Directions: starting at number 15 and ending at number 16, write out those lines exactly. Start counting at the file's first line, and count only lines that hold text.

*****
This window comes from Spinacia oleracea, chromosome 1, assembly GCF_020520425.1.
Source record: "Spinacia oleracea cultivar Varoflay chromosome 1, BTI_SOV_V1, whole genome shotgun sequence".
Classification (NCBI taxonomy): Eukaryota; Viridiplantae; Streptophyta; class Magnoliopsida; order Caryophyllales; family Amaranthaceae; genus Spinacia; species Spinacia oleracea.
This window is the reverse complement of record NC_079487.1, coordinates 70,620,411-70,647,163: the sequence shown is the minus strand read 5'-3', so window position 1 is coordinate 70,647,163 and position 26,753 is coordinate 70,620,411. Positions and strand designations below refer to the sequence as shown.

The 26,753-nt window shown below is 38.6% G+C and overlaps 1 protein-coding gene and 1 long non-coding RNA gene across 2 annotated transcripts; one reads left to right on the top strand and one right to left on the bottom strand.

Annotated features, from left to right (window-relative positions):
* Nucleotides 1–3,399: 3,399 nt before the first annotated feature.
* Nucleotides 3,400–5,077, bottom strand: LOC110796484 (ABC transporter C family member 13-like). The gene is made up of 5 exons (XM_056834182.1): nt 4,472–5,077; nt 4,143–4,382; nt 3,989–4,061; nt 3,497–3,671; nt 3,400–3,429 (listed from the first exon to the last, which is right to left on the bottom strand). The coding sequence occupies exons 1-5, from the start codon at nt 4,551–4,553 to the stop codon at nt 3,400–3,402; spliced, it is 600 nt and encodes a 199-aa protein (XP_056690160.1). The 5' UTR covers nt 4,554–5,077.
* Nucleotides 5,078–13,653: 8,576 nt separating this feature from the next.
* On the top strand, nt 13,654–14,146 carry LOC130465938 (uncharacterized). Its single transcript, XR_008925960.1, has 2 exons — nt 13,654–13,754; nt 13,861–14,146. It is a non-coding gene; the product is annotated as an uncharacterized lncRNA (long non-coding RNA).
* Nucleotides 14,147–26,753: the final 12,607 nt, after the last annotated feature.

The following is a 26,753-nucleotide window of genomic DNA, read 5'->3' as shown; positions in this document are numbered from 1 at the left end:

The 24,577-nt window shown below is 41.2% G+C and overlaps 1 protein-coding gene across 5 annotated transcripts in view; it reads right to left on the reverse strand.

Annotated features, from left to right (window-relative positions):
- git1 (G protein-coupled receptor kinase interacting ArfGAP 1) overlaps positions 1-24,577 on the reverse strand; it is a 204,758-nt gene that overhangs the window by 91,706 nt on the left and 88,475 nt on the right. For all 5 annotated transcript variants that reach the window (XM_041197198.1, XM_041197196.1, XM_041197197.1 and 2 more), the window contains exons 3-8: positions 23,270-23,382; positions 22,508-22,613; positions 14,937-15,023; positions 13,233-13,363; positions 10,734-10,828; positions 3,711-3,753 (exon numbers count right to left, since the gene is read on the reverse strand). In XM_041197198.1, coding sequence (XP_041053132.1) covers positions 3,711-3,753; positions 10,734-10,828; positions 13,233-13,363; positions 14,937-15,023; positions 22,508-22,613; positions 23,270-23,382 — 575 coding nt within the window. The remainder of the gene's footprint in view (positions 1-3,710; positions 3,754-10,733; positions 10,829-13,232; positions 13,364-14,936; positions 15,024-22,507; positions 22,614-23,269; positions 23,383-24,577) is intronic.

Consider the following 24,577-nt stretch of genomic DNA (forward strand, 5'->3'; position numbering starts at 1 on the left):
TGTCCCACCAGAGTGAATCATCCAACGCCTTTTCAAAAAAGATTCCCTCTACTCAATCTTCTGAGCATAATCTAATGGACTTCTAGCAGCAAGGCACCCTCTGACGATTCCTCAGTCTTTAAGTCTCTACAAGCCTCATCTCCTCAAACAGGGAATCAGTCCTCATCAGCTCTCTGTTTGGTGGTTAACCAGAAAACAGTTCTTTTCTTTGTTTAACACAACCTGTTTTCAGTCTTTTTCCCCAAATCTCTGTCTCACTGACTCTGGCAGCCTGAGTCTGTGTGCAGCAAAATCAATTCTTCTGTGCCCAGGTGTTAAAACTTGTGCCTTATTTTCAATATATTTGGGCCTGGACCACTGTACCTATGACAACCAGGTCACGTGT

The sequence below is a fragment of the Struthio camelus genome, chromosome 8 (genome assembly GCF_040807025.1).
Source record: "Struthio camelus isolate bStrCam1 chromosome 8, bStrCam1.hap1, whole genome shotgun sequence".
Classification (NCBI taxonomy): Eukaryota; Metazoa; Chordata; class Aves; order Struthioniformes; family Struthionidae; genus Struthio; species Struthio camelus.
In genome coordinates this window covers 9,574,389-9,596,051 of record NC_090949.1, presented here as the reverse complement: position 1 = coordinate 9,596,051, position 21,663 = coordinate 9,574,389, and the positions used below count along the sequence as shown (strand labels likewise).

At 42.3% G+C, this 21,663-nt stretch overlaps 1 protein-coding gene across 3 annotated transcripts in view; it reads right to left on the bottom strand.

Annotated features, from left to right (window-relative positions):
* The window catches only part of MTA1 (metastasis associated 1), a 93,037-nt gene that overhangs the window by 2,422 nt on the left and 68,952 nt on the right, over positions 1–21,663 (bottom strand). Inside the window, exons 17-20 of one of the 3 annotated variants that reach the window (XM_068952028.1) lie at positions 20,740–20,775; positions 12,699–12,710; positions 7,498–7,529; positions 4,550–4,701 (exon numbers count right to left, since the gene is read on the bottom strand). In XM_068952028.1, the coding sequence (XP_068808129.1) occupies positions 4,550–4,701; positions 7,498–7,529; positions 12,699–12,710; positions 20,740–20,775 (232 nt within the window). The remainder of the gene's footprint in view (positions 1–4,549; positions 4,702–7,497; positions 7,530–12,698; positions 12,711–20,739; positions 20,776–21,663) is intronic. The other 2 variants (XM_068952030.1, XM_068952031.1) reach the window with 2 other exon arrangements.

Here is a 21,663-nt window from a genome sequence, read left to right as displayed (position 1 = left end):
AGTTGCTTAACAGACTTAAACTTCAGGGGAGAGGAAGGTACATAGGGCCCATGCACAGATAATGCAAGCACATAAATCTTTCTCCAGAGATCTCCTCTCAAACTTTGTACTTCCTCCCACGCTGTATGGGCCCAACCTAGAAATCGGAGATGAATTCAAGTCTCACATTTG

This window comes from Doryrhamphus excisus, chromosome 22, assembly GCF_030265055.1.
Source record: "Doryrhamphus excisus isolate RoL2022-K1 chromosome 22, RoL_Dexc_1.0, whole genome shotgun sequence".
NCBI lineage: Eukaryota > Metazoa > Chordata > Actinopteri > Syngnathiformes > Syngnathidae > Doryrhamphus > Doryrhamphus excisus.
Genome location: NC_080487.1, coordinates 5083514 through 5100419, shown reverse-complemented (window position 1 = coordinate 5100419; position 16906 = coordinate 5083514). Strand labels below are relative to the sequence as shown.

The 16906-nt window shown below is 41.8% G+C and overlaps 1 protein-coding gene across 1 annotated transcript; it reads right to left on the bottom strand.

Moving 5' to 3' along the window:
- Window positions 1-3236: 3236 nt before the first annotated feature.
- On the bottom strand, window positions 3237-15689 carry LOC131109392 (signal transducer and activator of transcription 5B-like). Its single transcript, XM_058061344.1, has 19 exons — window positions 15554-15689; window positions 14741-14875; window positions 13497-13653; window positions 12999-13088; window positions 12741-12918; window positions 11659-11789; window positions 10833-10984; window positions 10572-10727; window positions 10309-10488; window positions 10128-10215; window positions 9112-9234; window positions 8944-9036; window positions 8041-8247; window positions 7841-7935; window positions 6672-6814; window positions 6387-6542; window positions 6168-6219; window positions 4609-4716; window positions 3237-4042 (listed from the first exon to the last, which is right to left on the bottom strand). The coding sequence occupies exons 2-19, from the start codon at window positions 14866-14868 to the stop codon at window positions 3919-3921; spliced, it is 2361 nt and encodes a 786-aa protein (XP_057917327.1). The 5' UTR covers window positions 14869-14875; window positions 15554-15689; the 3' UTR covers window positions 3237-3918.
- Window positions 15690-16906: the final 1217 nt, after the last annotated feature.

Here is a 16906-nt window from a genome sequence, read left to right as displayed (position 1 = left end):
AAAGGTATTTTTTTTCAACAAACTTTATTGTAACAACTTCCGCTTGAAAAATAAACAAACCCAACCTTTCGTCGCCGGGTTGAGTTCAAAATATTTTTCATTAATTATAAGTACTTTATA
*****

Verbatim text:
- git1 (G protein-coupled receptor kinase interacting ArfGAP 1) overlaps positions 1-24,577 on the reverse strand; it is a 204,758-nt gene that overhangs the window by 91,706 nt on the left and 88,475 nt on the right. For all 5 annotated transcript variants that reach the window (XM_041197198.1, XM_041197196.1, XM_041197197.1 and 2 more), the window contains exons 3-8: positions 23,270-23,382; positions 22,508-22,613; positions 14,937-15,023; positions 13,233-13,363; positions 10,734-10,828; positions 3,711-3,753 (exon numbers count right to left, since the gene is read on the reverse strand). In XM_041197198.1, coding sequence (XP_041053132.1) covers positions 3,711-3,753; positions 10,734-10,828; positions 13,233-13,363; positions 14,937-15,023; positions 22,508-22,613; positions 23,270-23,382 — 575 coding nt within the window. The remainder of the gene's footprint in view (positions 1-3,710; positions 3,754-10,733; positions 10,829-13,232; positions 13,364-14,936; positions 15,024-22,507; positions 22,614-23,269; positions 23,383-24,577) is intronic.

Consider the following 24,577-nt stretch of genomic DNA (forward strand, 5'->3'; position numbering starts at 1 on the left):